The Morton Partnership was appointed by the National Trust to act as engineers for the project. a conservation architect was available to advise us when necessary. I was advised that it was likely that the National Trust’s own workforce would carry out the work to the building. This I very much welcomed because it was going to be a project that would be very difficult to cost, as so much of the work would depend on what was found as the floor beams and roof beams, particularly, were exposed.
I suggested that the way forward was for me to prepare a very detailed schedule of work, estimating as far as possible the extent of repair necessary to elements of the building. following my initial inspection at this stage, I satisfied myself that the building’s problems simply related to the water penetration above the front and rear walls, which had affected all the timber supported on those walls to varying degrees. I felt that we should support the central structure of the building so that we could splice on new ends to the substantial principal beams. However, before that we would need to check and structurally strengthen the principal trusses, working from the top down.
The schedule of work was carefully costed by a quantity surveyor who arrived at an overall figure of about £650,000, based on my schedule, with professional fees to be added. It was on that basis that the National Trust acquired the building and asked me to act as engineer, guiding the National Trust workmen through the project.
This was an ideal situation. We gradually opened up the roof, and put forward initial proposals for repairing the ties to the roof trusses and the principal rafters. We were able to further work with the National Trust workforce, providing details of strengthening necessary to the internal birdcage scaffold, so that the trusses could be hung from this scaffold during the repair process. This suspension system was also used to lift the trusses and ultimately the floor beams, thus dealing with the compression of the timber beams that had occurred at their ends due to water penetration, allowing them to settle over the period when the building was unoccupied.
One of the problems associated with the original construction and the subsequent deterioration related to the outward spread of the roof. We dealt with this by various specially configured stainless steel brackets. These ensured that the wall plates were restrained and the rafters were fixed adequately. We quickly established the principles of the repair to the timber trusses and beams, allowing the carpenter/joiner foreman to follow the same principles all the way through the project, dealing with urgent matters by telephone and fax.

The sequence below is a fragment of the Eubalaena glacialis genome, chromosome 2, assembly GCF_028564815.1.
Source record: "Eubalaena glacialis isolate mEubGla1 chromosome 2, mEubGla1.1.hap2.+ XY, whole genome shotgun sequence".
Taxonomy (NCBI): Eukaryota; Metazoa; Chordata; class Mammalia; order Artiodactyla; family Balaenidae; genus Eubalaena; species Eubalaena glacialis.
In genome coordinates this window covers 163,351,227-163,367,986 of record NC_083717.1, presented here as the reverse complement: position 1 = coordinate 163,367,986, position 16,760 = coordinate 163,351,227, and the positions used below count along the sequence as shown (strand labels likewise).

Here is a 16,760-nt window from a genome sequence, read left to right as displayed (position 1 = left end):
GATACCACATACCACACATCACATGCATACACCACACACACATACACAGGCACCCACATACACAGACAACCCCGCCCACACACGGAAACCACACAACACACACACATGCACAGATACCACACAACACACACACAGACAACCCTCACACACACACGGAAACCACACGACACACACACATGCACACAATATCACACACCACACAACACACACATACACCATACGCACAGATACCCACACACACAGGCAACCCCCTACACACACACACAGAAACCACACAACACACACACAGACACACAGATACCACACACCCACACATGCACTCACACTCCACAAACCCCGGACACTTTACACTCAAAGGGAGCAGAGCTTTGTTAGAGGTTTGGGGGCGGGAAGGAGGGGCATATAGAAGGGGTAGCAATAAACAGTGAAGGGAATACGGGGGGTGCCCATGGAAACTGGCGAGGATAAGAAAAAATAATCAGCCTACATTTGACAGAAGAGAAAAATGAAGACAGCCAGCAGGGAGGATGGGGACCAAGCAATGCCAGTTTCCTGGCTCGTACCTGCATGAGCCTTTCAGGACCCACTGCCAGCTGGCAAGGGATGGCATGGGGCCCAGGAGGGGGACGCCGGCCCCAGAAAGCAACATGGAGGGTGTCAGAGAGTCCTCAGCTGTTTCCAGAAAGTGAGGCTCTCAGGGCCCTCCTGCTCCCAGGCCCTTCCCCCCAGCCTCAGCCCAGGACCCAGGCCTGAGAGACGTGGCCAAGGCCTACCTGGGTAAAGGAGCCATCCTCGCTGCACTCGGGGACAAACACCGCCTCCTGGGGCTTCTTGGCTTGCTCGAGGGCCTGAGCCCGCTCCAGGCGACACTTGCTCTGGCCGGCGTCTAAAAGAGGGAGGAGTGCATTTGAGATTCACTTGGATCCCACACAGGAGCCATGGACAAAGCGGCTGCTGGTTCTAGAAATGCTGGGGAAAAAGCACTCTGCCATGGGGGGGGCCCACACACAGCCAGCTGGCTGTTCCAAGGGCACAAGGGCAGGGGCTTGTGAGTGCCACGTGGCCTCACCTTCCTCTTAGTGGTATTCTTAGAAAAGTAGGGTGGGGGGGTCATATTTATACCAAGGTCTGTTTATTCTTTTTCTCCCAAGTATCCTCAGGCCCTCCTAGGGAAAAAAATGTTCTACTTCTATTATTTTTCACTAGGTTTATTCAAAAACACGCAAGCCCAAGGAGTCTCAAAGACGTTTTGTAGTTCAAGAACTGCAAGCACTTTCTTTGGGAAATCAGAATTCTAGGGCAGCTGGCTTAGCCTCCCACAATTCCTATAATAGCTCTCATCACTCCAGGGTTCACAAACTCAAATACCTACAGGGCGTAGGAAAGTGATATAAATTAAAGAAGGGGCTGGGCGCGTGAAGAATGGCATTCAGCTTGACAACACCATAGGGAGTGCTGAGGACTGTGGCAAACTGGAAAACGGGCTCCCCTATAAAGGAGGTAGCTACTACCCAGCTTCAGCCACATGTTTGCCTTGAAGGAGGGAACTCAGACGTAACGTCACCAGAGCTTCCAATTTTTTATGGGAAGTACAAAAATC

The building control section of the government accepted that we were simply repairing the building, so building control consent was not required for our work as long as we sent to them details of our proposals and we ultimately confirm our satisfaction with the finished project. The conservation officer accepted the approach that we had taken, and apart from his casual
The original state of the roof timbers
Water penetration had affected all the timber supported on the front and rear walls.
The repaired roof trusses
visits to carry out inspections we were able to proceed without any difficulty.
The methodology used to carry through these repairs successfully was related to our detailed inspection of the building and our realisation that the problems were simply associated with the front and rear walls, and the water penetration in those areas. although this had affected the internal structure, dealing with the end of the principal beams provided a good basis for the remainder of the project. Our original view that the cracks in the structure were due to defective timber lintels was clearly correct, there being no evidence during the building work of any current subsidence.
a conservation architect appointed by the National Trust is now carrying the project through to a satisfactory conclusion, based around the archaeological studies and his assessment of the extent of repair and replacement necessary to the panelling. The National Trust has been acting as a very enthusiastic client, with a very experienced hands-on site agent working with a small team.
Brian Morton MBE is a consultant to the Morton Partnership, a practice he formed in 1966.